Back when she was younger she couldn’t get away from them, so we visit a host club to find out what’s going on. 

About 20 years ago, our reporter Ikuna Kamezawa could hardly walk through certain sections of Tokyo’s Kabukicho without getting harassed by men calling out to her on the street.

By her estimates, things were so bad that at one stage, men would call out to her around 50 times a day, with around half of them wanting her to visit their cabaret clubs and the other half asking her to visit host clubs.

Back then, the famous red-light area in Shinjuku was filled with host clubs, where hosts personally entertain guests with drinks and banter, and today, it remains the top spot for these bars, but one thing has changed.

Now, Ikuna isn’t approached by hosts inviting her to their clubs at all.

▼ The entrance to Kabukicho

In fact, the harassment by men trying to get her to spend money at their establishments has decreased so much that Ikuna isn’t even approached by anyone these days, despite walking the same route she used to on her way to work.

Ikuna has regularly been getting off trains at the east exit of Shinjuku Station for years now, and back in the day, the harassment would start upon exiting the ticket gates, pictured below.

When she was younger, she’d even be harassed by men at the exit above ground (seen below). Sometimes, when she didn’t have the energy to deal with the harassment, she’d take a detour through Subnade, an underground shopping area.

After exiting Shinjuku Station at the east exit, Ikuna would cross over the street and walk down a path next to the Alta building, commonly known as “Scout Street” amongst women, due to all the spruikers there.

▼ Ikuna and her friends used to avoid walking through “Scout Street” (pictured below) at all costs.

Then, once you get to the big Don Quijote chainstore (pictured right, below), things used to be really hard, with a load of hosts working around the clock to get women to come and visit their establishments.

These days, however, Ikuna is now in her thirties and one thing she’s noticed about walking through the area is it’s become a lot more peaceful, because…she’s no longer approached by hosts. 

Sure, Ikuna doesn’t dress as cutesy as she might’ve ten or twenty years ago, but she’s not a bad-looking woman, and she often gets told that she still looks like she’s in her twenties. So why doesn’t she get approached by hosts?

▼ Ikuna shows us what she usually wears when walking by Kabukicho on her way to the office.

While she didn’t like the hosts stopping her when she was younger, she didn’t ever think a day would come when no host would ever approach her. Was it because of what she was wearing? Or how she looked? Or did they see her as an old hag, now that she wasn’t in her teens and twenties anymore?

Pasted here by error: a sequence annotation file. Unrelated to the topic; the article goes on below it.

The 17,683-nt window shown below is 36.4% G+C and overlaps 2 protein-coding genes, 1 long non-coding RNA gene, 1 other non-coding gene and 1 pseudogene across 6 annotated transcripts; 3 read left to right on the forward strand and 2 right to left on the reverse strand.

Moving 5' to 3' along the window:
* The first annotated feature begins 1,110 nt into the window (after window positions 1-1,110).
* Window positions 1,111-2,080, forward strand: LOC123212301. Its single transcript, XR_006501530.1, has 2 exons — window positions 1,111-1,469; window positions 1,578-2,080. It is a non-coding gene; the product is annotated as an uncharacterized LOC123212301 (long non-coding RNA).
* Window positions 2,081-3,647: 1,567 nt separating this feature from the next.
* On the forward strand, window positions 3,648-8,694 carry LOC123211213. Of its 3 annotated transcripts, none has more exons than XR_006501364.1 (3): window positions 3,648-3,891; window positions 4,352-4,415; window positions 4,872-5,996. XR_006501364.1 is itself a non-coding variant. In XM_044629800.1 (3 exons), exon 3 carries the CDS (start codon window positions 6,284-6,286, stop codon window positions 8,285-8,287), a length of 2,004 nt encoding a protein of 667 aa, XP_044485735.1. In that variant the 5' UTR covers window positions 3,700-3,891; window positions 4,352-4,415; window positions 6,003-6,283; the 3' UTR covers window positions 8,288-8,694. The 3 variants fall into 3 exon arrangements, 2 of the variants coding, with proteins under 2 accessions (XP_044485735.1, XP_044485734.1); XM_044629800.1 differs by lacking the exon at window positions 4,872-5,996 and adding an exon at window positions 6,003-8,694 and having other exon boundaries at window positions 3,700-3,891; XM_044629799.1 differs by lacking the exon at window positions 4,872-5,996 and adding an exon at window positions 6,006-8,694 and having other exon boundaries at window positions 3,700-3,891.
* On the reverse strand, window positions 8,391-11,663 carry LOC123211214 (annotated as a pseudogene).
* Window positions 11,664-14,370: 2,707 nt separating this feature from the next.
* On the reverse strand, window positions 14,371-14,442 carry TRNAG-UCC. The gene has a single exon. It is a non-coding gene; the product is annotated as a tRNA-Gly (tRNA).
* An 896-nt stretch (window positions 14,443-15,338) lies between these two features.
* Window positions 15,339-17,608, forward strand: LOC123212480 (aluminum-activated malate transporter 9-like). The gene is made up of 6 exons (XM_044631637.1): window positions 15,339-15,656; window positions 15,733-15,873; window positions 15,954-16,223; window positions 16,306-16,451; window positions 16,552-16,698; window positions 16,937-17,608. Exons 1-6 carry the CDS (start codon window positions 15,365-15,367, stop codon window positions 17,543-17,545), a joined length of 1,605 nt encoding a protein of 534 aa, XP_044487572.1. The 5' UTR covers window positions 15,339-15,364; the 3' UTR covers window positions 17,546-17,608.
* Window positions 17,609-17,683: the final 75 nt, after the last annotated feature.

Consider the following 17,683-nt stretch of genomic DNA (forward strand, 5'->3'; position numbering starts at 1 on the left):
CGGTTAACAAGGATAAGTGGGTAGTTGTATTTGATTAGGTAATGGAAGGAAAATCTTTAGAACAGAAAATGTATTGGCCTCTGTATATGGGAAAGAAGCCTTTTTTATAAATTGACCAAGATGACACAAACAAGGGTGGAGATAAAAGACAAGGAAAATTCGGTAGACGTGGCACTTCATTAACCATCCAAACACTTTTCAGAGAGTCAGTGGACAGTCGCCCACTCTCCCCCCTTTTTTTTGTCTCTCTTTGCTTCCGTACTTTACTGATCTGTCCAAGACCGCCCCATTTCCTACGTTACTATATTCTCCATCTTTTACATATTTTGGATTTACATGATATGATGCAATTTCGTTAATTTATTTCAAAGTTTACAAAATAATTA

Ikuna decided to take her questions to someone who would be able to answer them — Mr Naruse, the producer of the “Awake” host club in Kabukicho.

▼ Mr Naruse welcomed Ikuna into his host club with a warm smile, saying, “Nice to meet you, I’m Naruse.”

Ikuna, who’d always held a bit of a disdain for hosts due to the way they used to harass her, found herself beginning to swoon at the sight of Naruse, and his extremely attentive manner caught her totally off guard.

▼ Keep it together, Ikuna!

Somehow, here, in this warm and dimly lit environment, the host seemed far less threatening, and Ikuna felt immediately comfortable at opening her heart up to him. So, without hesitation, she asked him the question: “Why don’t hosts approach me anymore?

Mr Naruse smiled and said:

“Let me explain. Originally, the rules of the host club industry were a bit vague, but when new changes to the Amusement Business Act were introduced, activities such as spruiking for customers on the streets and opening until all hours of the night were no longer permitted.

Even then, the rules remained a little vague, so at the beginning there were many places where hosts would blend in with spruikers for izakaya pubs. However, in 2014, the Tokyo Metropolitan Government’s Nuisance Prevention Ordinance was enforced, and it was finally impossible for even izakaya staff to spruike on the streets…”

“Huh!?!?!?” Upon hearing this story, Ikuna came to a realisation.

▼ “So it’s not because I’m older and over the hill?” she asked Mr Naruse.

Mr Naruse laughed and replied:

“No, of course not. Currently, new customers generally come to us through information desks and social media, and we hosts don’t generally stand around on city streets anymore. If we did, hosts wouldn’t leave someone like you alone, I assure you.”

▼ Thanks for the answer, Mr Naruse!

So, in the end, Ikuna’s investigation into the issue left her feeling relieved but also a little conflicted. She likes to think of herself as a strong woman who doesn’t need attention to feel special, but in a strange way, the lack of attention after years of receiving it had made her wonder if she’d lost her mojo.

While she’s definitely happy to not be harassed on the streets anymore, she’s also glad to hear the change has nothing to do with her becoming older and more jaded. More than anything, though, she’s glad the women of today don’t have to experience what she did when she was younger.

It’s a sign of just how much things have changed in Kabukicho over the years, and for more on that, you can check out Mr Naruse’s interview with Mr Sato, where he tells us just how dangerous things used to be in the notorious neighbourhood.

Reference: Smappa! Group
Photos ©SoraNews24
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